top of page
  • Writer's picturemummyscrummie

Top Tips for School Starters

I am writing this as my eldest daughter (now five years old) comes to the end of her first year of school; in two days time, the Summer Term draws to a close and my little girl will return to school in September as a member of Year One!


The time has gone incredibly quickly, and she has absolutely loved each and every moment of it; so, in a rather reflective mood, I thought I'd share with you what I've learned in my time as a Year R mum, and give you my top tips for ensuring that your little one is ready to start school this September!



Here in the UK, most children start school (on a full-time basis) the September after their fourth birthday; meaning that they’ll turn five during their first year at school, but: I'll start by saying that, in this country, your child does not have to start school until they are five years old; they can start on a part-time basis, part-way through the academic year or the next school year: in Year One. You can also consider home-schooling. Whatever you choose, consider your child and make a decision that feels right for you, and for them.


For my Little Miss, a keen-bean at her nursery setting and someone who has always been eager to learn and excited to socialise, she was emotionally ready for school at four. Despite the national lockdowns enforced courtesy of the Coronavirus pandemic, she was able to continue in her EYFS environment and graduated from nursery excited to go to school. I put this down, in part to her natural sense of adventure, but also to the deliberate efforts my husband and I, along with her nursery, made to help her feel excited by, and ready for, the prospect.


THE SCHOOL DAY

If you don't already have a 'routine' in place, the summer holidays are the ideal time to get your child used to 'a school day' and by that I mean: waking up around 7am, having a mid-morning snack, not taking a nap, having some lunch, and winding down around 5pm, ready for bed at 6 or 7 o'clock, getting a good night's sleep. Now, obviously not every day will follow this framework (when does life with children ever go that smoothly?!) but it's a good template to aim for so that your little one will not then feel completely shell-shocked by what's required of them come September; even if your child currently does a longer day in their pre-school setting, a school day is different and it will take 'more' out of your little person; prepare for them to be very tired in the first few weeks of school!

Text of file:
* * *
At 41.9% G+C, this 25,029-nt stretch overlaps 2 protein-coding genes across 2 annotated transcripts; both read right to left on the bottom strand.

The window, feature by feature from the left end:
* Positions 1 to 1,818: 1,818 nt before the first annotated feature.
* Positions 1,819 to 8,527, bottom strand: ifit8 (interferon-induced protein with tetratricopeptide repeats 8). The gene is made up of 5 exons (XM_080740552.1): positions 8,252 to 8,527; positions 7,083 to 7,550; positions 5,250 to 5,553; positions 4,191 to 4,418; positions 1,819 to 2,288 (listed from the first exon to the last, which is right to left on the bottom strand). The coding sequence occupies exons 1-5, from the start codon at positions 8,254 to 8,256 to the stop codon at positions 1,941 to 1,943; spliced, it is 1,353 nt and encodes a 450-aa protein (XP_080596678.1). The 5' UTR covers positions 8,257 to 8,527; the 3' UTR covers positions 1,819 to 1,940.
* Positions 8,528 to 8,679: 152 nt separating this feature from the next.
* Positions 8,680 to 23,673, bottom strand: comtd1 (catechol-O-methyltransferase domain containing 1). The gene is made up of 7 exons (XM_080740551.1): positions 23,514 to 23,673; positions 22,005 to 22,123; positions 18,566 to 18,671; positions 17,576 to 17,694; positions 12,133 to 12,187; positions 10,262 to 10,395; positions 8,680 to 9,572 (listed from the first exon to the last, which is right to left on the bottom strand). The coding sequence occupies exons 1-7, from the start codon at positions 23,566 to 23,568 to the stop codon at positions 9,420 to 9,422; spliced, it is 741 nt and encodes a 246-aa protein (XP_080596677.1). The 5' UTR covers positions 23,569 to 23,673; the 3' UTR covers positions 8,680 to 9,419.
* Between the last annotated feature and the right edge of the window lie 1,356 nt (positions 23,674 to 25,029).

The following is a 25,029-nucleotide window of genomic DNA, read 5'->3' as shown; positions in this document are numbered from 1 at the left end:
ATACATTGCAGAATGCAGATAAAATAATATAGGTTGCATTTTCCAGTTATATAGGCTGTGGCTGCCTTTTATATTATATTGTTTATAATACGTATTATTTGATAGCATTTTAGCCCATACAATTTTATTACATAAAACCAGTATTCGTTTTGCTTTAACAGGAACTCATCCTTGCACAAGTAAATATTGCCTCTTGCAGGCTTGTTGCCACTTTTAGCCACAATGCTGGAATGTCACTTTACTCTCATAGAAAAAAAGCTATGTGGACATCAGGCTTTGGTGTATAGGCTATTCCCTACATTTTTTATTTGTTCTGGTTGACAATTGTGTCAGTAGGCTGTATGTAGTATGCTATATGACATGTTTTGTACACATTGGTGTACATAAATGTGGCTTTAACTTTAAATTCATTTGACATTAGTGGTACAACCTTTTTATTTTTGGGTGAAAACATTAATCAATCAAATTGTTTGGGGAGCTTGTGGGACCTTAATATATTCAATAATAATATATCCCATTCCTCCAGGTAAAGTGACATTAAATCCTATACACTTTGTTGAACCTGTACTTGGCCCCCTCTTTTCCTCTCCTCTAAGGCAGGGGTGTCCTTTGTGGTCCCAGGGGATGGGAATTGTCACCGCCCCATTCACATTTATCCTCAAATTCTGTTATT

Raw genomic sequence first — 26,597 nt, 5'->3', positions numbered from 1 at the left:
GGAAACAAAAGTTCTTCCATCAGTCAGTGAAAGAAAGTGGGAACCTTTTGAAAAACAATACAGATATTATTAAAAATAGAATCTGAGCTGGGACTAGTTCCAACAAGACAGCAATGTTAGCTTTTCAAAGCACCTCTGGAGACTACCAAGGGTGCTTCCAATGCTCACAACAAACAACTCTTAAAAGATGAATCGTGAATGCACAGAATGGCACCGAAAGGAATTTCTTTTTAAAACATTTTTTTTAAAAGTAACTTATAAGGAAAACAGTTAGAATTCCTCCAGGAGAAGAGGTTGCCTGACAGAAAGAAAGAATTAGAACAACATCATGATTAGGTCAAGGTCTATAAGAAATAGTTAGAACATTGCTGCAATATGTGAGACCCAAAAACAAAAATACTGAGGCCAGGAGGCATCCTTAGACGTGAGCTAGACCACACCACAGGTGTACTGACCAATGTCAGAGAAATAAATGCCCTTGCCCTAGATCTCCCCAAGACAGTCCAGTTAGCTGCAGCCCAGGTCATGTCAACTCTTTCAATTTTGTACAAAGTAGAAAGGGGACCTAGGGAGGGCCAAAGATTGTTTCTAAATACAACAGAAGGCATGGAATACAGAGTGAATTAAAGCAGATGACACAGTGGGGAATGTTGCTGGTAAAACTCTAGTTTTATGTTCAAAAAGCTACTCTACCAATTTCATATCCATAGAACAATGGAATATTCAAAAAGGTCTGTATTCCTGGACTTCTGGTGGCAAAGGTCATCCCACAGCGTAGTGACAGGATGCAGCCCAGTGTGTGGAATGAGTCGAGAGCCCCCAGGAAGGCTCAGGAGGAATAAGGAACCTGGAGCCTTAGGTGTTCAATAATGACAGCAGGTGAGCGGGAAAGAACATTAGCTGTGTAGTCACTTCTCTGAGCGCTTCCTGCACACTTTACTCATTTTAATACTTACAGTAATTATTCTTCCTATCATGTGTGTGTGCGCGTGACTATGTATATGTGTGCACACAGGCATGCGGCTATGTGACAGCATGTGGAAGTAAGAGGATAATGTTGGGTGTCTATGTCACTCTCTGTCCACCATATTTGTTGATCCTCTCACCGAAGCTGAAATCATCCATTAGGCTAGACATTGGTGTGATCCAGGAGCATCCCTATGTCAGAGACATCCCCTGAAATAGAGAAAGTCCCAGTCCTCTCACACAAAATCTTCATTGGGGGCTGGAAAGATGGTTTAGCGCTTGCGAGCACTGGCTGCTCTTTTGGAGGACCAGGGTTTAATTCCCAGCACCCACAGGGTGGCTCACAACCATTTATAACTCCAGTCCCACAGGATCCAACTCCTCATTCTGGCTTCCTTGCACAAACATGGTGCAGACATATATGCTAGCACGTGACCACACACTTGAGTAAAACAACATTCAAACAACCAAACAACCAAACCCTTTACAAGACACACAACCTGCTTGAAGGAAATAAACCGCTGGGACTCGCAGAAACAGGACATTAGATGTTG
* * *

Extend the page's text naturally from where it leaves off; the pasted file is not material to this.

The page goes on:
MY NAME IS

It sounds obvious, but making sure that your child recognises their own name is a really important part of their being school-ready; most children by the age of four will aurally recognise their name being spoken, and be able to say it themselves, but if you can ensure that your little person recognises what their name looks like written down, you'll be making the classroom environment so much more accessible for them.


It goes without saying that as your small person toddles off to school, you will need to label anything and everything that doesn't stay physically on them (and that you'd like to come home with them at the end of the day!) so make sure you show your child their name labels, so they can familiarise themselves with what 'their stuff' looks like; if your child doesn't reliably recognise their name, you can add a picture or graphic to your labels to help them; they might not recognise 'Darren Jones' but be able to remember theirs is the jumper with a football on the label!



P.E. KIT

One of the things that I found really helped Little Miss get ready for school was dressing up. Now, I have to say that my daughter LOVES dressing up anyway, so 'dressing up' for school was just an extension to her fancy dress antics, really.


One day Little Miss' nursery asked us to send her in with a pair of shorts, a t-shirt and some trainers: they were having 'P.E. practice'; all the school-starters were going to practise getting changed into their makeshift P.E. kits, before doing a small exercise session and then getting changed back into their clothes again. This really helped Little Miss understand the concept of P.E. class and got her used to changing at school, in front of her classmates and without any help.


So, over the summer, make sure your little one has practised getting themselves dressed; they don't have to be able to tie a Windsor Knot in a tie, but being able to take off a t-shirt and pull up a pair of shorts, will prove invaluable to them.



UNIFORM

Remember that, unless your child has worn a uniform to nursery, or to a parent-and-child class, the concept will seem completely alien to them, so be patient with them and have regular 'trying on' sessions at home so that they can familiarise themselves with the new outfit.


Include your child in shopping for their school uniform and, where possible, let them have an input in what they wear: if they feel like they've had a say in their clothing they are more likely to feel happy and comfortable in it: if the school allows boys to wear shorts or trousers, ask your son what they'd prefer, let them try both; if girls are allowed to choose a dress, a skirt, or a pair trousers, find out what your daughter's choice would be.